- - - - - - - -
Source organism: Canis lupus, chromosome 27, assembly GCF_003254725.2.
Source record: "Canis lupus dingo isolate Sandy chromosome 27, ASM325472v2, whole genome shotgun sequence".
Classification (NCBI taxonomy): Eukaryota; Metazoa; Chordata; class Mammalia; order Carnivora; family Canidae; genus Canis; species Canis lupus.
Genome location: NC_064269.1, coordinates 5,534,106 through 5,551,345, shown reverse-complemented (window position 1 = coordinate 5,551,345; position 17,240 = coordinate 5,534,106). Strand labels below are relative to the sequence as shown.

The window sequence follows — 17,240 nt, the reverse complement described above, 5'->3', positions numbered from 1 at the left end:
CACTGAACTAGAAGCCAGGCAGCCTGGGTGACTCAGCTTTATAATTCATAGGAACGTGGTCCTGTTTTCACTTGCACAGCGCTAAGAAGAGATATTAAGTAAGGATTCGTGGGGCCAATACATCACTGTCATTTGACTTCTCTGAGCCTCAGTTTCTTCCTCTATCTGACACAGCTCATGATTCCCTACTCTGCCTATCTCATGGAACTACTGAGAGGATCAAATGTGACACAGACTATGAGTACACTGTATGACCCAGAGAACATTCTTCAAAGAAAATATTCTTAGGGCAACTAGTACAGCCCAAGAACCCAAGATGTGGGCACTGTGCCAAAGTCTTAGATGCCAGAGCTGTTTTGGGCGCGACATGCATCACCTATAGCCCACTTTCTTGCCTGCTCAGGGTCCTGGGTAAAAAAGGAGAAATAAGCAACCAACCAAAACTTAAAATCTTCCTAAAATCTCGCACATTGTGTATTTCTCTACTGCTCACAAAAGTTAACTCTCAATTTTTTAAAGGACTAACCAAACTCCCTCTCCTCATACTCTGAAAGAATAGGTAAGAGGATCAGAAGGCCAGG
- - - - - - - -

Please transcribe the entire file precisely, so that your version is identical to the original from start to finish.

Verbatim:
Source organism: Canis lupus, chromosome 27, assembly GCF_003254725.2.
Source record: "Canis lupus dingo isolate Sandy chromosome 27, ASM325472v2, whole genome shotgun sequence".
Classification (NCBI taxonomy): Eukaryota; Metazoa; Chordata; class Mammalia; order Carnivora; family Canidae; genus Canis; species Canis lupus.
Genome location: NC_064269.1, coordinates 5,534,106 through 5,551,345, shown reverse-complemented (window position 1 = coordinate 5,551,345; position 17,240 = coordinate 5,534,106). Strand labels below are relative to the sequence as shown.

The window sequence follows — 17,240 nt, the reverse complement described above, 5'->3', positions numbered from 1 at the left end:
CACTGAACTAGAAGCCAGGCAGCCTGGGTGACTCAGCTTTATAATTCATAGGAACGTGGTCCTGTTTTCACTTGCACAGCGCTAAGAAGAGATATTAAGTAAGGATTCGTGGGGCCAATACATCACTGTCATTTGACTTCTCTGAGCCTCAGTTTCTTCCTCTATCTGACACAGCTCATGATTCCCTACTCTGCCTATCTCATGGAACTACTGAGAGGATCAAATGTGACACAGACTATGAGTACACTGTATGACCCAGAGAACATTCTTCAAAGAAAATATTCTTAGGGCAACTAGTACAGCCCAAGAACCCAAGATGTGGGCACTGTGCCAAAGTCTTAGATGCCAGAGCTGTTTTGGGCGCGACATGCATCACCTATAGCCCACTTTCTTGCCTGCTCAGGGTCCTGGGTAAAAAAGGAGAAATAAGCAACCAACCAAAACTTAAAATCTTCCTAAAATCTCGCACATTGTGTATTTCTCTACTGCTCACAAAAGTTAACTCTCAATTTTTTAAAGGACTAACCAAACTCCCTCTCCTCATACTCTGAAAGAATAGGTAAGAGGATCAGAAGGCCAGG